Investment analysts (not to be confused with financial analysts) find and assess investment opportunities—stocks, bonds, and securities—for brokerages, fund managers, venture capital organizations, banks, and large financial firms. To do this, they conduct a lot of research and create complex financial models to produce detailed reports about investment decisions. On the surface it sounds dry, but the reality is anything but for those drawn to this profession. While a lot of your time will be spent crafting reports, you'll also be building complex financial models, creating detailed investment strategies, participating in large-scale transactions, and learning a lot about finance along the way.
It's not hard to become an investment analyst, but to succeed requires drive, perseverance, stamina, and a head for numbers. In this article, we'll cover:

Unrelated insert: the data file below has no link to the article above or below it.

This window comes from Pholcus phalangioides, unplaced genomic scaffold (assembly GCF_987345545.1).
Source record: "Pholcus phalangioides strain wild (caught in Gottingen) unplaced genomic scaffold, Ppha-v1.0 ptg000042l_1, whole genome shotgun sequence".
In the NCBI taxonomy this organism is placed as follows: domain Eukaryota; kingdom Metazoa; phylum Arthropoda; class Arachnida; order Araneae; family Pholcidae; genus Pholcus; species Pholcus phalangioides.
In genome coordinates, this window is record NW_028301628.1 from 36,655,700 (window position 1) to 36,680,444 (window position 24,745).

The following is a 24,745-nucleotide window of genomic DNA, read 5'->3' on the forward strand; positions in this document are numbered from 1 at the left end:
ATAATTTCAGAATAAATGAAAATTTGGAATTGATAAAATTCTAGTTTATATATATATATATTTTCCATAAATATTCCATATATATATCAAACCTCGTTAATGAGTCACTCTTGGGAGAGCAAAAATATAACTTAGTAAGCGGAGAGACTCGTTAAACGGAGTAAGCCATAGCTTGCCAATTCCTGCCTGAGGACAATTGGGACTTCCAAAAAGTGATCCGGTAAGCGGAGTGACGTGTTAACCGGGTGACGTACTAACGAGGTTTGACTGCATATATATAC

Investment analysts' goal to find money-making opportunities. They frequently work as part of a team responsible for reviewing and recommending investment products. Sometimes the team will also approve investments, report on the status of existing investments, and recommend portfolio changes.
In this role, you'll spend a lot of time researching various funds, writing commentary, and delivering presentations about new investment opportunities or topics related to existing investments. You'll also look at your client's portfolio to determine whether the various holdings are performing as they should. Depending on where you work, you may be responsible for creating investment strategies or capital-raising strategies for individuals or businesses.
On a typical day, an investment analyst will: